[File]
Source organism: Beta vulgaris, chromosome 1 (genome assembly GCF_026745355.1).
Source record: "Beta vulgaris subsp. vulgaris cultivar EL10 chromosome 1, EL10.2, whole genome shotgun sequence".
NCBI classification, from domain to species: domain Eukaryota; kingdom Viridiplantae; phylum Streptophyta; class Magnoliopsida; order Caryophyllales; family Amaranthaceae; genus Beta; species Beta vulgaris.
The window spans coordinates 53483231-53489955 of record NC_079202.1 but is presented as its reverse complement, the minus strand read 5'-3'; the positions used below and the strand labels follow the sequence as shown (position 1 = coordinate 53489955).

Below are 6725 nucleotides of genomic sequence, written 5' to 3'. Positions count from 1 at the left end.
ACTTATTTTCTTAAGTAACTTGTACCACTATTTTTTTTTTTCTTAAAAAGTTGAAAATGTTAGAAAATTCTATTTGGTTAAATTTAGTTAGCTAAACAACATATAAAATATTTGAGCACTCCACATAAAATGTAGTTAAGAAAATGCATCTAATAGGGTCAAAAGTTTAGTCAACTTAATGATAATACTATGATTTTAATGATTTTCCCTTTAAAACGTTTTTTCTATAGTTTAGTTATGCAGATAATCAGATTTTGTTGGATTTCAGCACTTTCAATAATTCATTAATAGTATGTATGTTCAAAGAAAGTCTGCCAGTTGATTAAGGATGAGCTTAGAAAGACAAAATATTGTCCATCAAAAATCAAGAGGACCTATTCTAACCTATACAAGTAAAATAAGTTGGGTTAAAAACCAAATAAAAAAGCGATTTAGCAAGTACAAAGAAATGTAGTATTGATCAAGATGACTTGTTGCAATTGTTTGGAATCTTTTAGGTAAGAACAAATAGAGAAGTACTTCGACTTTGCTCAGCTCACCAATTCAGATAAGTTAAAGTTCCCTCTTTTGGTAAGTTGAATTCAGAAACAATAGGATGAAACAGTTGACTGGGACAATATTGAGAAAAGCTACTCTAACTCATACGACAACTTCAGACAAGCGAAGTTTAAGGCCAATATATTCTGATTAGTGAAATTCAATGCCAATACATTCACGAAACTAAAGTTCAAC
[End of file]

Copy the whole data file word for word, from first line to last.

Source organism: Beta vulgaris, chromosome 1 (genome assembly GCF_026745355.1).
Source record: "Beta vulgaris subsp. vulgaris cultivar EL10 chromosome 1, EL10.2, whole genome shotgun sequence".
NCBI classification, from domain to species: domain Eukaryota; kingdom Viridiplantae; phylum Streptophyta; class Magnoliopsida; order Caryophyllales; family Amaranthaceae; genus Beta; species Beta vulgaris.
The window spans coordinates 53483231-53489955 of record NC_079202.1 but is presented as its reverse complement, the minus strand read 5'-3'; the positions used below and the strand labels follow the sequence as shown (position 1 = coordinate 53489955).

Below are 6725 nucleotides of genomic sequence, written 5' to 3'. Positions count from 1 at the left end.
ACTTATTTTCTTAAGTAACTTGTACCACTATTTTTTTTTTTCTTAAAAAGTTGAAAATGTTAGAAAATTCTATTTGGTTAAATTTAGTTAGCTAAACAACATATAAAATATTTGAGCACTCCACATAAAATGTAGTTAAGAAAATGCATCTAATAGGGTCAAAAGTTTAGTCAACTTAATGATAATACTATGATTTTAATGATTTTCCCTTTAAAACGTTTTTTCTATAGTTTAGTTATGCAGATAATCAGATTTTGTTGGATTTCAGCACTTTCAATAATTCATTAATAGTATGTATGTTCAAAGAAAGTCTGCCAGTTGATTAAGGATGAGCTTAGAAAGACAAAATATTGTCCATCAAAAATCAAGAGGACCTATTCTAACCTATACAAGTAAAATAAGTTGGGTTAAAAACCAAATAAAAAAGCGATTTAGCAAGTACAAAGAAATGTAGTATTGATCAAGATGACTTGTTGCAATTGTTTGGAATCTTTTAGGTAAGAACAAATAGAGAAGTACTTCGACTTTGCTCAGCTCACCAATTCAGATAAGTTAAAGTTCCCTCTTTTGGTAAGTTGAATTCAGAAACAATAGGATGAAACAGTTGACTGGGACAATATTGAGAAAAGCTACTCTAACTCATACGACAACTTCAGACAAGCGAAGTTTAAGGCCAATATATTCTGATTAGTGAAATTCAATGCCAATACATTCACGAAACTAAAGTTCAAC